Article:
Germany's lessons for Korea
April-June 2017
By: Jochen Prantl and Hyun-Wook Kim

It was clear from the very beginning that these questions could only be dealt with at various multilateral and bilateral levels simultaneously. The unification of the Korean peninsula requires a similar multilevel approach. Yet, the strongest focus of the strategic diplomacy of Korean unification needs to be on the domestic audiences. While the engagement of key stakeholders such as China and the United States will shape the conditions of the Northeast Asian security system, the ultimate endpoint of strategic diplomacy is the political integration of North and South Korea. This is a tall agenda. German unification was achieved by integrating two countries politically. Economic cooperation and exchange facilitated by Ostpolitik created an environment that let the East German people aspire to the West German system and lifestyle. The Monday demonstrations in Leipzig, commencing in September 1989, brought together dissatisfied East German citizens demanding unification with West Germany. The weekly marches turned into a mass movement that galvanized the political process leading to unification in 1990. “Wir sind das Volk” (“We are the people”) was the most famous chant, reminding East German leaders that a democratic republic needs to be ruled by the people and not by an undemocratic party. It also constituted a very powerful strategic narrative that framed the diplomatic process of unification. In the general election of March 1990, 93 percent of East German citizens cast their vote. Forty-eight percent supported the conservative Alliance for Germany, which had promised freedom and prosperity based on the West German model.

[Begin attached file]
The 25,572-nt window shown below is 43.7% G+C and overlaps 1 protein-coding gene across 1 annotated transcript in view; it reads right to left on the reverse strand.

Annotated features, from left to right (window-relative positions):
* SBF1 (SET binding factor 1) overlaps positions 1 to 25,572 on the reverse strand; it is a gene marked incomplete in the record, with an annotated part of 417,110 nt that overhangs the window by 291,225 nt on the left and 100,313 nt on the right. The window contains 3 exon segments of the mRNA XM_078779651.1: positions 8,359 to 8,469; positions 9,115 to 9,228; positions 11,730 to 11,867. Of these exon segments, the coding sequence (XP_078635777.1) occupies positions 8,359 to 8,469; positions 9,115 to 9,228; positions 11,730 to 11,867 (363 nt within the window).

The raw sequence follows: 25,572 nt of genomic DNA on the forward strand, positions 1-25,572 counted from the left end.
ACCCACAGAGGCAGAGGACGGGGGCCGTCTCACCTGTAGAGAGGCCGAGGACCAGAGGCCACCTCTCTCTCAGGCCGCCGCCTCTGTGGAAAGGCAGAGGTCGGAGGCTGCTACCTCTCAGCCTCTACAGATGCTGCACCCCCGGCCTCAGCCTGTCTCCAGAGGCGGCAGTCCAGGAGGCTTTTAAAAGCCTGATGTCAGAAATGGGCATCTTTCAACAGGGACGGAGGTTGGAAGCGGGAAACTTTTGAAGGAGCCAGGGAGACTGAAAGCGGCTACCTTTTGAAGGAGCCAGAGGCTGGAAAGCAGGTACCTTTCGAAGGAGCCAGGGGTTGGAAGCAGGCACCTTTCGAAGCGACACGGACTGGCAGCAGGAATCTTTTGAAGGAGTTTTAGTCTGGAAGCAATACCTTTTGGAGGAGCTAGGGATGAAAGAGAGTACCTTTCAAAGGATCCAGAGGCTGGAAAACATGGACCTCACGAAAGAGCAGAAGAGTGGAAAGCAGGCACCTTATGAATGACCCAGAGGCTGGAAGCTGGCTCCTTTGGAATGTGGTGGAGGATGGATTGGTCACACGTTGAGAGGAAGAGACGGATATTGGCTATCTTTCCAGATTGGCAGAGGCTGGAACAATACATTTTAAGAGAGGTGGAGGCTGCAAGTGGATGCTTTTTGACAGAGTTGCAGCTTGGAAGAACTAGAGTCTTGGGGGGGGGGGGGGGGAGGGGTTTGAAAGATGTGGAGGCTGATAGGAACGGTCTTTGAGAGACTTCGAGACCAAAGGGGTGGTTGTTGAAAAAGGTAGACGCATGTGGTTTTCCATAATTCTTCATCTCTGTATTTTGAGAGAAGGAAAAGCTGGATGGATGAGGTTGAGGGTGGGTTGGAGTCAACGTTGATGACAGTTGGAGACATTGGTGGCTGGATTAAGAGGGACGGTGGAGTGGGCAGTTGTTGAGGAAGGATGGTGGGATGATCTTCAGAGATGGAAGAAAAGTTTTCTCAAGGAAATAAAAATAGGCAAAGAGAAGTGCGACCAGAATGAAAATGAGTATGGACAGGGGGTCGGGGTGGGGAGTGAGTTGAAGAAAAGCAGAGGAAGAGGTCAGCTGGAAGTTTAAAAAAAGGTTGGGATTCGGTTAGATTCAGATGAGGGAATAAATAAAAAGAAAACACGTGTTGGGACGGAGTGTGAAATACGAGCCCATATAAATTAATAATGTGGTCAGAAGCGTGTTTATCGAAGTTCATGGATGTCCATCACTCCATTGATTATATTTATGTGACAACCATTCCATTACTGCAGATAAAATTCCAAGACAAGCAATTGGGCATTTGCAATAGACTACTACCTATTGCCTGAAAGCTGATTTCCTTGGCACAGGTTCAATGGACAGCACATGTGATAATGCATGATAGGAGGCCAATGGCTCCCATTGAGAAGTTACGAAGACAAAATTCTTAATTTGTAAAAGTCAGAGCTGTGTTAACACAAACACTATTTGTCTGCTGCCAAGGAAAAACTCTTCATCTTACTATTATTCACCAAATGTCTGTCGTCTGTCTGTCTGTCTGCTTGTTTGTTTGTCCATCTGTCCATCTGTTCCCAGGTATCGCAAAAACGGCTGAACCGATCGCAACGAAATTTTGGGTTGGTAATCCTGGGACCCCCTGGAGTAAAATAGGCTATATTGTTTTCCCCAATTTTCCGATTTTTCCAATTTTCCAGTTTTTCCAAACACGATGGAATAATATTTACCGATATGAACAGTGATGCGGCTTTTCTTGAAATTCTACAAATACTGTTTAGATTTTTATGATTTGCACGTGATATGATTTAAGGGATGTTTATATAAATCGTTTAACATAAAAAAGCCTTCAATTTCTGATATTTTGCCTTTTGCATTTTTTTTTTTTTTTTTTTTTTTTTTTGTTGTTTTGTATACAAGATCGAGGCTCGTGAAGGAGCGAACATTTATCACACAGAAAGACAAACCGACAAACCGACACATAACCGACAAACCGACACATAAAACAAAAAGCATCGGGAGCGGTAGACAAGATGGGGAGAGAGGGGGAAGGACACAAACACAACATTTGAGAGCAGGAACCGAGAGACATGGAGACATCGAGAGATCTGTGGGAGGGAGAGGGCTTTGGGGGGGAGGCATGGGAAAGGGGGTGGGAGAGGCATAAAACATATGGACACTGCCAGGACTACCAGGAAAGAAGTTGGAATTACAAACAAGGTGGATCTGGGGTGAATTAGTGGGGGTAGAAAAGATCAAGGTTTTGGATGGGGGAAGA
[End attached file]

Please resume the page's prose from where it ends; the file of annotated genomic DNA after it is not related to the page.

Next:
Unification without a minimum degree of sociocultural connectedness of the people is bound to remain fragile, as the case of Yemen demonstrates. Yemeni unification in May 1990 was achieved through arbitration by the Arab League of Nations. However, the process did not mobilize enough domestic support to create a sustainable integrated political system. Despite the ratification of the Yemeni Constitution in 1991, which committed the country to a multiparty system, free elections, respect for human rights, the right to own private property and equality under the law, and the holding of parliamentary elections in 1993, the country remained divided and in deep political crisis. Most significant, the military forces of North and South Yemen remained separated. The outbreak of civil war in 1994 was a result of the unfinished process of political integration that lacked buy-in from the political elites, the military and Yemeni citizens.


Comparing notes on German and Korean unification does not suggest that there are cookie-cutter approaches available to easily replicate the success of one unification process in another and very different operational environment. Yet, two points follow from our brief comparative analysis.

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